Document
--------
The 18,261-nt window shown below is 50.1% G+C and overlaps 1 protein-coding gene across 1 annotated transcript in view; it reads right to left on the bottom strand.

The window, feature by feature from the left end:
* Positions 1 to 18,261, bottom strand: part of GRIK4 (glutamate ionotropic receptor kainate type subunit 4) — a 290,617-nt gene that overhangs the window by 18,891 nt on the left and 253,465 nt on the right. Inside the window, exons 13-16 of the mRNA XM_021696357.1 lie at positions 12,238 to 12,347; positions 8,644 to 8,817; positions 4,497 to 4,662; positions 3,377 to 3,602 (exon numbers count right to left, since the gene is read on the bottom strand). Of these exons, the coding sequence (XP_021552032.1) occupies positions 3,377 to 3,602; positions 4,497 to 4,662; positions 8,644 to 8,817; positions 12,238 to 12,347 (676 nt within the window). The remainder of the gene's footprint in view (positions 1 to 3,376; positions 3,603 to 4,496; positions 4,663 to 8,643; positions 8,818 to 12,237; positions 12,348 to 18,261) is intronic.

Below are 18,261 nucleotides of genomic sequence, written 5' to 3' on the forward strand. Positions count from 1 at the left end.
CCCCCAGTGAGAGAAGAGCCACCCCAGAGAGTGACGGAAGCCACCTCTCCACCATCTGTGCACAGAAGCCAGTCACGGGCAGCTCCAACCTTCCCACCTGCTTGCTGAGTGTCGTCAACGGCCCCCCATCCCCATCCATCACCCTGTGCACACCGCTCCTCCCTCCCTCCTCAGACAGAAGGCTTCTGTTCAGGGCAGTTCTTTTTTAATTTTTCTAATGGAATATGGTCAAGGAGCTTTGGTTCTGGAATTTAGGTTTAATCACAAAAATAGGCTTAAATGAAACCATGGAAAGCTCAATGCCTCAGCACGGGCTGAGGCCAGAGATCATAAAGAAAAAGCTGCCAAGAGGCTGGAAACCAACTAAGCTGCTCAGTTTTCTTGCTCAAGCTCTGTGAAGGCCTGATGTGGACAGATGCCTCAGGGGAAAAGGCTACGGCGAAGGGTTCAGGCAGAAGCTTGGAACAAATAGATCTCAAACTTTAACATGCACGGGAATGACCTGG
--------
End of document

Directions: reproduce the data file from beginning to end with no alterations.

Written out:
The 18,261-nt window shown below is 50.1% G+C and overlaps 1 protein-coding gene across 1 annotated transcript in view; it reads right to left on the bottom strand.

The window, feature by feature from the left end:
* Positions 1 to 18,261, bottom strand: part of GRIK4 (glutamate ionotropic receptor kainate type subunit 4) — a 290,617-nt gene that overhangs the window by 18,891 nt on the left and 253,465 nt on the right. Inside the window, exons 13-16 of the mRNA XM_021696357.1 lie at positions 12,238 to 12,347; positions 8,644 to 8,817; positions 4,497 to 4,662; positions 3,377 to 3,602 (exon numbers count right to left, since the gene is read on the bottom strand). Of these exons, the coding sequence (XP_021552032.1) occupies positions 3,377 to 3,602; positions 4,497 to 4,662; positions 8,644 to 8,817; positions 12,238 to 12,347 (676 nt within the window). The remainder of the gene's footprint in view (positions 1 to 3,376; positions 3,603 to 4,496; positions 4,663 to 8,643; positions 8,818 to 12,237; positions 12,348 to 18,261) is intronic.

Below are 18,261 nucleotides of genomic sequence, written 5' to 3' on the forward strand. Positions count from 1 at the left end.
CCCCCAGTGAGAGAAGAGCCACCCCAGAGAGTGACGGAAGCCACCTCTCCACCATCTGTGCACAGAAGCCAGTCACGGGCAGCTCCAACCTTCCCACCTGCTTGCTGAGTGTCGTCAACGGCCCCCCATCCCCATCCATCACCCTGTGCACACCGCTCCTCCCTCCCTCCTCAGACAGAAGGCTTCTGTTCAGGGCAGTTCTTTTTTAATTTTTCTAATGGAATATGGTCAAGGAGCTTTGGTTCTGGAATTTAGGTTTAATCACAAAAATAGGCTTAAATGAAACCATGGAAAGCTCAATGCCTCAGCACGGGCTGAGGCCAGAGATCATAAAGAAAAAGCTGCCAAGAGGCTGGAAACCAACTAAGCTGCTCAGTTTTCTTGCTCAAGCTCTGTGAAGGCCTGATGTGGACAGATGCCTCAGGGGAAAAGGCTACGGCGAAGGGTTCAGGCAGAAGCTTGGAACAAATAGATCTCAAACTTTAACATGCACGGGAATGACCTGG